Mobile is driving the future of search: from money to personalisation

I seem to have spent years in agencies, inhouse roles and as a freelance seo consultant saying “when thinking about Google you need to think about the money” and now that line of thought has to be even more pertinent.

Recently Google has had a bit of a rough time of it due to a slowdown in results, largely caused by their failure to capitalise on mobile traffic whereas Facebook indicates more than 70% of its revenue come from mobile users.

So we’ve got to keep in mind that search is going to be further changed by the disruption caused by mobile technology.

Google saw a slowdown of 6% in cost per click revenues year-on-year in 2014 and this impacted on the value of Google’s stock and it appears this is a trend that’s going to continue. This will naturally affect the CPC costs and there will be something of a viscous cycle until things stabilise.

Google is going to have to come to terms with mobile and develop a business model that will deliver growth across the company’s core products – and that means search especially pay per click advertising.

This means Google is going to have to lead the way, it needs to understand how brands can make money online fast (because it’s the brands that are struggling to make mobile work too).

Although Google is going to maintain its place in the market there are now a lot more ways to find information and if one of those can get volume and can do advertising better than Google on mobile, I suspect they’ll have a fight on their hands.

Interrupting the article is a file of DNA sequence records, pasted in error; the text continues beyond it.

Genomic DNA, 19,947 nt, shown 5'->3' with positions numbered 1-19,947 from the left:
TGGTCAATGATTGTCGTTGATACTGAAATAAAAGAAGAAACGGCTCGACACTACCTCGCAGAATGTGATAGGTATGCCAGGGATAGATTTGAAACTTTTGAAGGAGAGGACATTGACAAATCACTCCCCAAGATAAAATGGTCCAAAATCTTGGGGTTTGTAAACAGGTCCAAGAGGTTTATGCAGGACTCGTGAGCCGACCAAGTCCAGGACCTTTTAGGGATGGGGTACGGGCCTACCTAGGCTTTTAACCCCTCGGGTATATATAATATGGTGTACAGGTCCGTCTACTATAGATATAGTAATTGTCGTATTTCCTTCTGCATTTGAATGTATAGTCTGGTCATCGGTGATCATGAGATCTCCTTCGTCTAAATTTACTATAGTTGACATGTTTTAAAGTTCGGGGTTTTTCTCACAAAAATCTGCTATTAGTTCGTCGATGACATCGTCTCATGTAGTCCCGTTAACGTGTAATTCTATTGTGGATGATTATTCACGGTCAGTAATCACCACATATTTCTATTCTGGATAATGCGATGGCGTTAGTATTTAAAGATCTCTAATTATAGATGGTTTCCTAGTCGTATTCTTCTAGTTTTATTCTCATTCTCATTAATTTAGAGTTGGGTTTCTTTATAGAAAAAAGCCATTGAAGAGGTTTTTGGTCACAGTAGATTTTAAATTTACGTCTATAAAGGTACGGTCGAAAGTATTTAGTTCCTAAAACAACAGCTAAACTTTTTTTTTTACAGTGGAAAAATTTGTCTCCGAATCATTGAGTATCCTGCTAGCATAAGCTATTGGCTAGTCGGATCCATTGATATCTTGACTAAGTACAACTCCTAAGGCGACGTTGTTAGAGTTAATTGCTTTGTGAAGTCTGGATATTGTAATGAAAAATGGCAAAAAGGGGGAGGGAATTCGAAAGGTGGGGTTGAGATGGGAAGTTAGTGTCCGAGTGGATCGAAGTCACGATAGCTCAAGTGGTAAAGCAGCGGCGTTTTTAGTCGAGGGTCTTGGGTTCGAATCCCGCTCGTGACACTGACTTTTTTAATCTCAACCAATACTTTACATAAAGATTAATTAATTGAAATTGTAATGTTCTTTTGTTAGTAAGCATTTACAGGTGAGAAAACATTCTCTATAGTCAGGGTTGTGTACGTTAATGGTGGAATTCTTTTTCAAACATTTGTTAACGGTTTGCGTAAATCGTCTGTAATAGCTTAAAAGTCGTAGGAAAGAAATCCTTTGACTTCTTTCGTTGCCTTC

Google executives themselves are now admitting in private that more people are going direct to websites and cutting out Google altogether as the online world’s brands become more established.

I’ve been banging on about the personalisation era for years, and mobiles, the casual way in which we use them on the go and their being great for localising and personalising content means we’re rapidly seeing websites implementing personalisation algorithms on responsive sites and through apps – all of which make people less likely to search because the sites we’re on are working that bit harder to deliver the right content at first contact.

The knowledge graph is going some way to help Google understand what people want and it should provide them with the rich resource to deliver better answers, predicting what individuals want to see based on their personal preferences.

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